Movement conservatives are finding out that the enemy of their enemy is not necessarily their friend. In fact, the Conservative Political Action Committee (CPAC) seems to be finding out that they are themselves their own worst enemy.
After just having invited Milo Yiannopoulos to speak at its annual conference, it was revealed that right-wing gay provacateur had publicly defended sex between adolescents and older men.
Within twenty-four hours of CPAC inviting him, he was dis-invited. Now the only pearls you'll see worn at CPAC will be worn by women.
Now it isn't exactly unusual for gays to defend pedophilia. For years, pedophile groups marched in gay pride parades—until they decided to seek mainstream approval for their movement, at which point they finally kicked them out. And to this day gay rights groups still appeal to the fact that homosexuality was practiced among the ancient Greek upper classes, despite the fact that Greek homosexuality almost exclusively involved older men and adolescent boys.
All this is ignored, of course, by the liberal ideologues who are pushing the gender revolution. But they at least have the excuse that one of the chief goals of liberalism is the breaking down of all sexual restraints. If you're all about the approval of sex all the time, anywhere, with anybody, why should age be a problem?
But what excuse does a group that purports to champion conservatism have?
Yes, if Milo had been a political liberal, his advocacy of pederasty would have been politely ignored. Everything would then go on, as it always does, as if nothing had ever happened.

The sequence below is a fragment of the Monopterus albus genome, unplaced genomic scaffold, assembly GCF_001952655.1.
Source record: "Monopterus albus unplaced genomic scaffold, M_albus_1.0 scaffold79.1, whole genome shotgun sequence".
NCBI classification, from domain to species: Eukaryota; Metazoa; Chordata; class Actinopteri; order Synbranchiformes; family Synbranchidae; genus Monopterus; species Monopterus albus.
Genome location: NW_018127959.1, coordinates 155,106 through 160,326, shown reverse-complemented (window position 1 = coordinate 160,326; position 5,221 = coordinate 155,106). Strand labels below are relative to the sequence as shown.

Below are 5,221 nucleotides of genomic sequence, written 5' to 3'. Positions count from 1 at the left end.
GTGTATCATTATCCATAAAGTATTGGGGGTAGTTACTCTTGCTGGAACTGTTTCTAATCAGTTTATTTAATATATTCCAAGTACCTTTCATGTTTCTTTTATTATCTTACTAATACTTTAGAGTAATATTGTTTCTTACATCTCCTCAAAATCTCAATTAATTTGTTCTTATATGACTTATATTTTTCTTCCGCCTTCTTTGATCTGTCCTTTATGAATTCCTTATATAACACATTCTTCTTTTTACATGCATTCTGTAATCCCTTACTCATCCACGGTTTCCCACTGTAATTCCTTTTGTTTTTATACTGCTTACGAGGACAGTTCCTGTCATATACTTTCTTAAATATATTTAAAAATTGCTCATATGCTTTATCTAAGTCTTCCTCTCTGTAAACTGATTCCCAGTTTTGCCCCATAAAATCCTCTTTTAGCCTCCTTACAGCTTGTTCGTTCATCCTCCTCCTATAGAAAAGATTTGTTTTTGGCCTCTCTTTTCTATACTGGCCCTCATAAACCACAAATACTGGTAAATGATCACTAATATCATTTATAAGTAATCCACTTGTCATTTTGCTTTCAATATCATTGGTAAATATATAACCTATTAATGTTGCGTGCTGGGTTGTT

But people calling themselves conservatives will be cut no such slack. And they shouldn't be.
And it isn't like the people at CPAC shouldn't have seen this coming. Milo has become a darling among conservative media gatekeepers despite repeatedly bragging about his prodigious libido and the enthusiasm with which he exercises it with other men. His bedroom is, if the accounts he has given of it are even partly true, a busy place.
Like the liberals from whom they claim to be so different, conservatives just looked the other way, so pleased were they that they had found someone who could articulate the case against the Tolerance Police so much better than they could (which, unfortunately, isn't saying a whole lot).
But if the people running conservative organizations were operating in an even vaguely principled way, they would take better care that the people they politically got into bed with had beds that weren't quite so crowded.
Martin Cothran is the editor of Classical Teacher magazine, published by Memoria Press, and the director of the Classical Latin School Association.